Heavy Bails: Releasing Prisoners or Hostage Taking by the Judiciary?
(Analysis) – News of Abdollah Momeni’s release on the heavy bail of approximately $800,000 makes it appear that the Judiciary is setting ransoms and not bails. In fact most of the political prisoners released on bail over the past few months appear to be hostages of the judicial system due to the unreasonably high bail amounts they have had to post. Some of the bail amounts set are higher than the prisoner’s estimated earnings in 100 years. Presently hundreds of political, student, and civil society activists and journalists who have been released on heavy bails are either waiting for their sentences to be carried out or are facing new problems caused by their bail amount.
Abdollah Momeni $800,000 Temporarily released March 6, 2010
Mohammad Ali Abtahi $700,000 Released November 22, 2009
Ahmad Zeid Abadi $500,000 Remains in prison
Seyed Ahmad Ahmadian $500,000 Released December 25, 2009
Zia Nabavi $500,000 Remains in prison
Mohammad Ali Dadkhah $500,000 Released September 11, 2009
Maziar Bahari $300,000 Released October 17, 2009
Clotilde Rice $300,000 Released August 17, 2009
Mansoureh Shojaee $250,000 Released January 26, 2010
Mohammad Davari $200,000 Remains in prison-unable to post bail
Shiva Nazar Ahari $200,000 Released September 23, 2009,
re-arrested December 20, 2009, remains in prison
Hesam Salamat $200,000 Released August 19, 2009
3 years confirmed sentence
Mahsa Amrabadi $200,000 Released August 24, 2009
Mohammad Ghoochani $200,000 Released October 30, 2009
M. Reza Jalaeepour $200,000 Released September 14, 2009
Fazlollah Arab Sorkhi, a member of the Islamic Mujahedin Organization, received a bail order set of approximately $1 million. Behzad Nabavi, also a member of the Islamic Mujahedin Organization and former Deputy Speaker of the Iranian Parliament, was released on an $800,000 bail last November. Even student activist Peyman Aref faced a $100,000 bail. The International Campaign for Human Rights in Iran requests the Iranian Judiciary to end the trend of heavy and unreasonable bails, which is against Iranian law, and end the abuse and harassment of families of political prisoners.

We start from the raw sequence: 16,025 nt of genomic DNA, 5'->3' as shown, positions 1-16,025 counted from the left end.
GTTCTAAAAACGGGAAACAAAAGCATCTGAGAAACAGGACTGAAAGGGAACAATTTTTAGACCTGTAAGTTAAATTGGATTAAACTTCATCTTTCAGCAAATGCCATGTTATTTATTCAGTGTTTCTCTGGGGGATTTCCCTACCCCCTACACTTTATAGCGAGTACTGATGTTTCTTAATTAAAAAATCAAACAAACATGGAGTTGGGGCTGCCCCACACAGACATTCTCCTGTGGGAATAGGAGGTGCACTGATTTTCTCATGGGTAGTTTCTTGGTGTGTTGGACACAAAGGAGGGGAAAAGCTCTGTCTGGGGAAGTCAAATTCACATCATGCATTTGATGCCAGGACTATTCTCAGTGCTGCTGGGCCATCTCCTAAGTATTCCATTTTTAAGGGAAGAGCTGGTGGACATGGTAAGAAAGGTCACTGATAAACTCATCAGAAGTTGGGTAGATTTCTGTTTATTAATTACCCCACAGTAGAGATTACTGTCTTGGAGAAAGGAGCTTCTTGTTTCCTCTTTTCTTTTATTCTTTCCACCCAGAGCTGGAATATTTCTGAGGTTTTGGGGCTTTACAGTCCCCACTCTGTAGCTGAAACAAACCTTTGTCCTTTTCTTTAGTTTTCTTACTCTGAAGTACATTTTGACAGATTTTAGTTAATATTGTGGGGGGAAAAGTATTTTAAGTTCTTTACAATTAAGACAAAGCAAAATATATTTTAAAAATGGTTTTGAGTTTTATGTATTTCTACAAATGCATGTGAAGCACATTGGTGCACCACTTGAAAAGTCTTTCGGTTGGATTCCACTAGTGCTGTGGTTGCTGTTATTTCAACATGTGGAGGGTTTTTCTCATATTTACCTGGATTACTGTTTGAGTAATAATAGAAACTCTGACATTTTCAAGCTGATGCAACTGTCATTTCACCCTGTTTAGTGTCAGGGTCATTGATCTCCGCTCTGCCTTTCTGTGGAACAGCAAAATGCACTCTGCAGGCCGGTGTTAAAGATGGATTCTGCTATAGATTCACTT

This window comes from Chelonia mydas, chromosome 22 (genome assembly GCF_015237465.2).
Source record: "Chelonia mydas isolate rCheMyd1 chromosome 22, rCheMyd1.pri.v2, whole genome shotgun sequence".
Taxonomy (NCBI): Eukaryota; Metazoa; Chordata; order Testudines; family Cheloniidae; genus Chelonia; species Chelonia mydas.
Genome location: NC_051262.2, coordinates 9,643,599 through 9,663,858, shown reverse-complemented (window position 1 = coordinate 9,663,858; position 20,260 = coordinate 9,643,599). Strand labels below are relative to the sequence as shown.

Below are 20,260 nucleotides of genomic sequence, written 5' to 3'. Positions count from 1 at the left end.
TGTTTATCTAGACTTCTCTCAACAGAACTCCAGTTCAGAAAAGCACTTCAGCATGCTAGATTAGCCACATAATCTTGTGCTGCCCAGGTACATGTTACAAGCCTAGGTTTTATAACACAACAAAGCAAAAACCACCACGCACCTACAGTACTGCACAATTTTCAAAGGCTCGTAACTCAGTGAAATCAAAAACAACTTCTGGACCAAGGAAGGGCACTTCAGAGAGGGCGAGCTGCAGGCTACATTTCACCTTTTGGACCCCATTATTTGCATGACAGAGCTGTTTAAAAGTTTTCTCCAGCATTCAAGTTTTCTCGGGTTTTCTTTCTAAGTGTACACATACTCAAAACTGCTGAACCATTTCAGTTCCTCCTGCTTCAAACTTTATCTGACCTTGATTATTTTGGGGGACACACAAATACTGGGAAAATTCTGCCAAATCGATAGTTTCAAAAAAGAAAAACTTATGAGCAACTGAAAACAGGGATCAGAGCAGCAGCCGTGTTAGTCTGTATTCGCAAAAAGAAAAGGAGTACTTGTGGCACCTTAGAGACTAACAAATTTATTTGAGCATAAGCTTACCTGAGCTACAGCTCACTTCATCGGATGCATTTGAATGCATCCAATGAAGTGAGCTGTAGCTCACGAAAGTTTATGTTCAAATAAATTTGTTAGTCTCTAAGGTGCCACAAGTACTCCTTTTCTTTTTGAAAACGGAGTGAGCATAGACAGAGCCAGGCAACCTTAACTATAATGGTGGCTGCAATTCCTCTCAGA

Iranian Judiciary authorities, who under pressure from public opinion have no other choice but to release hundreds of individuals baselessly arrested after the elections, have either been issuing heavy sentences for political prisoners in trials which lack even the most basic elements of international standards for fair and objective courts, or they have been issuing disproportionately heavy bail amounts.
Many political prisoners whose bail has been set at amounts ten times larger than their financial capability, use help from their friends, family, and relatives to raise bail. But because bail amounts sometimes remain at the Judiciary for years without a final court ever convening, families face serious problems in this area.
Article 132 of Iranian Penal Code approved in 1999, stipulates that setting bail is a way of having access to the suspect and his timely attendance in courts when necessary and for preventing flight or hiding or mutiny, emphasizing that: “The judge is responsible for defining a security measure after the suspect has been informed of his charges.” Item 4 of this Article lists “receiving bail whether in cash or through bank guarantee notes or real or other property,” as a way for the courts to have access to the suspect after release and in a note explains: “Note: The judge is responsible for issuing an acceptance of custodianship or bail to the custodian or bail poster (if the bail poster is other than the suspect), explaining to him that should the suspect be subpoenaed and he fails to appear without acceptable excuse, or should the custodian or bail poster fail to introduce the suspect to the courts, the posted bail will be confiscated according to law.”
Therefore, the judges have been issuing multi-million Toman (hundreds of thousands of dollars) bails for intellectuals and political activists. while laws limit judge regarding bail amounts. In Article 134 of the said Code it is emphasized: “Posting bail must be proportionate to the importance of the crime, severity of the punishment, reasons and instruments of charges, and the probability of the suspect’s flight or disappearance of the crime evidence, suspect’s health conditions, age, and his reputation.”
The bail amount will remain in the Iranian Judiciary’s custody until, as Article 139 of the Code states: “when the suspect appears at set times or after them with the ability to prove his acceptable excuse, or when the case file ends, the bail will be refunded or the custodian will be relieved from his responsibility.”